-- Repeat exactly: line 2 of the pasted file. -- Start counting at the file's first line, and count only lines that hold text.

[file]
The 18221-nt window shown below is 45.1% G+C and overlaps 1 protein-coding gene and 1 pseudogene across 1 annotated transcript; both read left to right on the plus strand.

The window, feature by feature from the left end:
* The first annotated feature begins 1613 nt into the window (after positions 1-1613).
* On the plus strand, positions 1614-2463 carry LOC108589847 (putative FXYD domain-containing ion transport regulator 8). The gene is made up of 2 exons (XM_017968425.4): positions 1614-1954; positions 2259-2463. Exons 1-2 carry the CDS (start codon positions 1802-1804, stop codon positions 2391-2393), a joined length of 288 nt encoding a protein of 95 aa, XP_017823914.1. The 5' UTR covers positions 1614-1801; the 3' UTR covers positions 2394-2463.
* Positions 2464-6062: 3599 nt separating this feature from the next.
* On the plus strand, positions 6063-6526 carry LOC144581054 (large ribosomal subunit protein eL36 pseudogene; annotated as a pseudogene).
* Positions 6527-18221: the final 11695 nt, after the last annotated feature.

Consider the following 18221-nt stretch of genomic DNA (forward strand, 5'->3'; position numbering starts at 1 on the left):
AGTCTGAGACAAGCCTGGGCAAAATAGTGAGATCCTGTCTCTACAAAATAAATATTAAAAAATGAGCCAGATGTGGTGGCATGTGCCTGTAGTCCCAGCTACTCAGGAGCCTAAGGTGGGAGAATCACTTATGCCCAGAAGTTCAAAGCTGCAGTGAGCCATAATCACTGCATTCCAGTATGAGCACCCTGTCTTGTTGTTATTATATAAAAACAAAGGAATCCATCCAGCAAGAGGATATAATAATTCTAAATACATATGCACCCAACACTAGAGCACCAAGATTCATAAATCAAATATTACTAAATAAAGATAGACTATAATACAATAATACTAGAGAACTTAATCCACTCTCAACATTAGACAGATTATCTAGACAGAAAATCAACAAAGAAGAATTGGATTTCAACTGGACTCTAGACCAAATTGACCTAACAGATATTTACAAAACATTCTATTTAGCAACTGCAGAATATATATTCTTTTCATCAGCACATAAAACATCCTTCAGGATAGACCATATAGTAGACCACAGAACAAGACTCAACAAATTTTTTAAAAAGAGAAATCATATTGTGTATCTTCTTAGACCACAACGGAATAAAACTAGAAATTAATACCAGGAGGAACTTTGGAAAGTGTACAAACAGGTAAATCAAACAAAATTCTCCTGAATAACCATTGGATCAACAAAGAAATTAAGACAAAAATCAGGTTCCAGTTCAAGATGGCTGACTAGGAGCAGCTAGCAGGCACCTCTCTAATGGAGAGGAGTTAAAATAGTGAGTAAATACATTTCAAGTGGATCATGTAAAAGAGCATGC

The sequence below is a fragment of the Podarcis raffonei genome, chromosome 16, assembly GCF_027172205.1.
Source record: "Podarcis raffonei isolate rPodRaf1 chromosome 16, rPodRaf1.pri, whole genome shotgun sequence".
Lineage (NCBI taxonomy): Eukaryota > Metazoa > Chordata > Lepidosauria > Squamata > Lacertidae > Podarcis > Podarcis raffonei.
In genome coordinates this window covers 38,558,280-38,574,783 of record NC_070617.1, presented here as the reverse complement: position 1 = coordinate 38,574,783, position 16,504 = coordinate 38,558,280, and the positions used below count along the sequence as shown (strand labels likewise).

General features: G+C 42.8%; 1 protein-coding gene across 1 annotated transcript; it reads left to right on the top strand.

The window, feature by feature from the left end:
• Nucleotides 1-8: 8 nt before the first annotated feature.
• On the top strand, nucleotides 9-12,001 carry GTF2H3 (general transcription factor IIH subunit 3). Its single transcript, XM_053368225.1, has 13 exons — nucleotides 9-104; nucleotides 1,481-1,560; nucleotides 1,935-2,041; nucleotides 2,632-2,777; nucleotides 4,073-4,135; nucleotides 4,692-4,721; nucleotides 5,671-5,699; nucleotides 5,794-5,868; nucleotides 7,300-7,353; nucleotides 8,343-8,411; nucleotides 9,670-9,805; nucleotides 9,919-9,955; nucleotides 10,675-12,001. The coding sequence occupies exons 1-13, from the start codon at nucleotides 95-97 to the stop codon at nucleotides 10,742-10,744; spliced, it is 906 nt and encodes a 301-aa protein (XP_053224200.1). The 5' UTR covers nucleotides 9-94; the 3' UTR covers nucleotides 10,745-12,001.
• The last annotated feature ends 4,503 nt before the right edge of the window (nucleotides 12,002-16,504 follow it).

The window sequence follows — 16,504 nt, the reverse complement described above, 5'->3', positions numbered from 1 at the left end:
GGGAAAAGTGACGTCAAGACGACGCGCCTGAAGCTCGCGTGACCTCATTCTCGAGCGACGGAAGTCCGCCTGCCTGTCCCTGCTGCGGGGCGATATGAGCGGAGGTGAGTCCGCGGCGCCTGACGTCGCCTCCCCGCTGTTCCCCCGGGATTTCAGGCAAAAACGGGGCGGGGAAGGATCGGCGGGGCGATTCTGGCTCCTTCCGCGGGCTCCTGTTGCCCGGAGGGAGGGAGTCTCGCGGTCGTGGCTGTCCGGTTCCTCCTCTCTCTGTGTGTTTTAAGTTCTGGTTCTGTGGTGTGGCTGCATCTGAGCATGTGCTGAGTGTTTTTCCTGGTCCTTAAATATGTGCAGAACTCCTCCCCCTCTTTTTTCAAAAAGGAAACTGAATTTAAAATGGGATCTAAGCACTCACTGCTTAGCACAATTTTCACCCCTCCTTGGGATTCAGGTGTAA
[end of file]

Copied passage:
The window, feature by feature from the left end: